There’s never a dull moment in the weed world, professes State Weed Coordinator Steve Ryder of the Colorado Department of Agriculture (CDA), adding that weed management was the occupation that came about the day after agriculture was established.
Farmers, gardeners and landscapers want to focus on desirable plants and avoid spending time on undesirables – weeds. What is undesirable can be a topic of debate, such as with dandelions that mostly face opposition but also have their advocates. But, in general, desirable plants have multiple benefits to humans and animals. They also behave well – unlike weeds that take over biomes, crowd out native and desirable plants, and clog waterways and other ecosystems.
The Weed Science Society of America defines a weed as a plant that causes economic losses or ecological damage, creates health problems for humans or animals, or is undesirable where it is growing. Crabgrass (Digitaria) and giant foxtail (Setaria faberii) are common examples.
Federal and state governments designate some plants as noxious weeds, when they are found to injure public health, agriculture, recreation, wildlife, or property. These invasive plants are non-native, aggressive invaders.
“The vast majority are from Eurasia, where the climate is very similar to ours,” explained Ryder. “Colorado has an insectary that grows agents for biological control of noxious weeds found in those places where the plants we consider noxious are native. We and others working in the biocontrol research world find bugs that will feed on the target plant, and bring the bugs back to the states. It’s a years-long development process.”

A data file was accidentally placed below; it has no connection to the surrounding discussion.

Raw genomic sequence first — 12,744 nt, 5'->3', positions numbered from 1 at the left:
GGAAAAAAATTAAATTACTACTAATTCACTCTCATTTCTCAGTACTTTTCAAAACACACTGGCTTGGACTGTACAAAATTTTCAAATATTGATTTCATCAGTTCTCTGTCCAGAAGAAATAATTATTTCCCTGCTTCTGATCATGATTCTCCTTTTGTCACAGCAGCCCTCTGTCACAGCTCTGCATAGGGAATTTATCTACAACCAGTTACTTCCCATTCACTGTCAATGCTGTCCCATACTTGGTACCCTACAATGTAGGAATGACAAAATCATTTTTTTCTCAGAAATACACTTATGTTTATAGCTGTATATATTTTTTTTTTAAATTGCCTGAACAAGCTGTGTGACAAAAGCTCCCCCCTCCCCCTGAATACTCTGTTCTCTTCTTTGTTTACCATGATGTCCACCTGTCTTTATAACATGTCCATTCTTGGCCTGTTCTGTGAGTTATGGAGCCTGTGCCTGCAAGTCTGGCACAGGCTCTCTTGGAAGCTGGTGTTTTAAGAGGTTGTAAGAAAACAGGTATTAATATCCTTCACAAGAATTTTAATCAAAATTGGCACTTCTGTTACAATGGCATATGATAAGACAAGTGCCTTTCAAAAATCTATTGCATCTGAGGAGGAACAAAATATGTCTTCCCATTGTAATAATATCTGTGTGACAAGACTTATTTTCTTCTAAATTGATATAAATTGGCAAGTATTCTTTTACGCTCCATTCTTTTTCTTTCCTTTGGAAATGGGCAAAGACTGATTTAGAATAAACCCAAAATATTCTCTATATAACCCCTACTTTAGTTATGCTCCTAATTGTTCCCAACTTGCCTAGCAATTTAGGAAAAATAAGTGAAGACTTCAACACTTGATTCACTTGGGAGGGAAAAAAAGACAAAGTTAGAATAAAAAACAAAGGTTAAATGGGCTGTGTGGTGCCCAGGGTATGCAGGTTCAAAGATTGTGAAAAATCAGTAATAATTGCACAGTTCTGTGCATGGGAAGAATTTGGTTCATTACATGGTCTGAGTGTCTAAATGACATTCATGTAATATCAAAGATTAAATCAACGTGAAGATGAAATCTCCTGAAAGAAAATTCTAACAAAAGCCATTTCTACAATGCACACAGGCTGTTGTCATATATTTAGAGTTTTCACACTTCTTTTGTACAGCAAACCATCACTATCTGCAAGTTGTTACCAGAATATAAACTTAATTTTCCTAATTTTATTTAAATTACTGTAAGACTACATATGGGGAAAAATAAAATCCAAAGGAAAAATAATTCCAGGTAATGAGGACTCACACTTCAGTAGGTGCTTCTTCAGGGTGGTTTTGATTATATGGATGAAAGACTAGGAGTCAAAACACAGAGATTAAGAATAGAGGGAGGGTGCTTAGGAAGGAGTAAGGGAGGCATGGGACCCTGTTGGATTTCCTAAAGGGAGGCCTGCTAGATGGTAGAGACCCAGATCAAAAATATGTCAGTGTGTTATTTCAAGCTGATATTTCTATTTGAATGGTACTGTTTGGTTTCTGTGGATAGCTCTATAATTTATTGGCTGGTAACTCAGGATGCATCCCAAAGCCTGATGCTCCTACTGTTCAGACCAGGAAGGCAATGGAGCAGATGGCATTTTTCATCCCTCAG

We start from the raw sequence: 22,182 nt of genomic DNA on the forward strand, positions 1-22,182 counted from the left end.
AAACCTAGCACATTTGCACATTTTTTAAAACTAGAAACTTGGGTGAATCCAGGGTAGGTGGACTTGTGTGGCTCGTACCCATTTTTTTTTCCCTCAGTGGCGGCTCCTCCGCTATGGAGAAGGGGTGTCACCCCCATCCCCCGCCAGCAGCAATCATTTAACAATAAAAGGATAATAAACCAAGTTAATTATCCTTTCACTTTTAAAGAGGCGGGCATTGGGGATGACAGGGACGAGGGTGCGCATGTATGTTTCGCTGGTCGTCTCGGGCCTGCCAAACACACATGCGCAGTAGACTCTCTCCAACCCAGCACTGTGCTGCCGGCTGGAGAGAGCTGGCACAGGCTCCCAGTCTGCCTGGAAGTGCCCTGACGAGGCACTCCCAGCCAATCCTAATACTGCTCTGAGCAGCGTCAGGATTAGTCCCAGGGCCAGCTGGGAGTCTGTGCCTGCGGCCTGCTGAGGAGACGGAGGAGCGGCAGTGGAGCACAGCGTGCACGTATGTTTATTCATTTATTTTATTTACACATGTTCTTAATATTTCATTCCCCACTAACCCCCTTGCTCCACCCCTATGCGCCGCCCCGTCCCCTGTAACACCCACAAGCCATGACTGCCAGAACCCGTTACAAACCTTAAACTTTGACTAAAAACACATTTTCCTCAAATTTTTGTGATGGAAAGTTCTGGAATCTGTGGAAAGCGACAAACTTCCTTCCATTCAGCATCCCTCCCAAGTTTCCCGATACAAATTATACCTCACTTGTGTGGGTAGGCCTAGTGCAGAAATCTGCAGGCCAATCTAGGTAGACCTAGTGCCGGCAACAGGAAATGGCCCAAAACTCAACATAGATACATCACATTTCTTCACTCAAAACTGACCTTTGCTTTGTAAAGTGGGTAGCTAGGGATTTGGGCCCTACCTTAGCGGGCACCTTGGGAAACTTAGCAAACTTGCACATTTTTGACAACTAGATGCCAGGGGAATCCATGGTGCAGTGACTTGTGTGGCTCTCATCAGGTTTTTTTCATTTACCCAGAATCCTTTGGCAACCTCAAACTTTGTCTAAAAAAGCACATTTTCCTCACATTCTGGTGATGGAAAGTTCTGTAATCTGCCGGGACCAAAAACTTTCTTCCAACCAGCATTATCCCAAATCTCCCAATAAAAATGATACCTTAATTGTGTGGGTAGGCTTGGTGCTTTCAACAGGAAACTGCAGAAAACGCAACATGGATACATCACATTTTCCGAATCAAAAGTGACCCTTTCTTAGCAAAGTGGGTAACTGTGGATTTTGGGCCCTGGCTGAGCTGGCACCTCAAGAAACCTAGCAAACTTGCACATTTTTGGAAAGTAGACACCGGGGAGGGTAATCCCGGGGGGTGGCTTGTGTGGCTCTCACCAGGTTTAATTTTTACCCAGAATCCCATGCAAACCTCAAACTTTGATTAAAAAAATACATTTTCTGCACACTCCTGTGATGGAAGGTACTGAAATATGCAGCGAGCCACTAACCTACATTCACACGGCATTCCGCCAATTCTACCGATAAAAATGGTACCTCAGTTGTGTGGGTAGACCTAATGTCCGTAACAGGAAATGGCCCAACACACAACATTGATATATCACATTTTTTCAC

Many noxious weeds also come from the large, tall grass prairies of Central Asia. In general, most invasive plants arrive on American soil carried by immigrants who unknowingly bring them on other plant or animal products, or who knowingly bring them as useful plant with natural controls back in their country of origin.
Aquatic invasives often originate from the subtropical parts of the world, but sometimes the southeastern states in the U.S.
“People often suggest we bring kudzu (Pueraria montana) or palmer amaranth (Amaranthus palmeri) into the state, because kudzu can be great for cattle forage, and a number of amaranth species have been cultivated for millennia for a variety of purposes. Kudzu is native to the southeastern U.S., and many of the amaranths are native to the southwestern U.S. Both are devastating to agriculture in the Midwest, where they take over fields of other crops,” he said.
The Problem of Subspecies & New Plants
He believes the next challenge for weed managers is determining how to handle new product varieties and subspecies developed through plant genetics.
“We find that a species is more of a continuum than a specific plant, which makes it difficult for us to list it as noxious because we list it by genus and species,” he said. “We’ve had the argument given to us a couple times by plant developers who said they had found the invasive gene and removed it from this species or subspecies, so it should no longer be on the noxious weed list. We have to tell them that, at present it is still under the same species. We can’t split our lists into subspecies, or we could end up with hundreds of plants on the noxious weed list with the varieties and hybrids often unidentifiable in the field. We would be left with having to treat both or leave both alone.”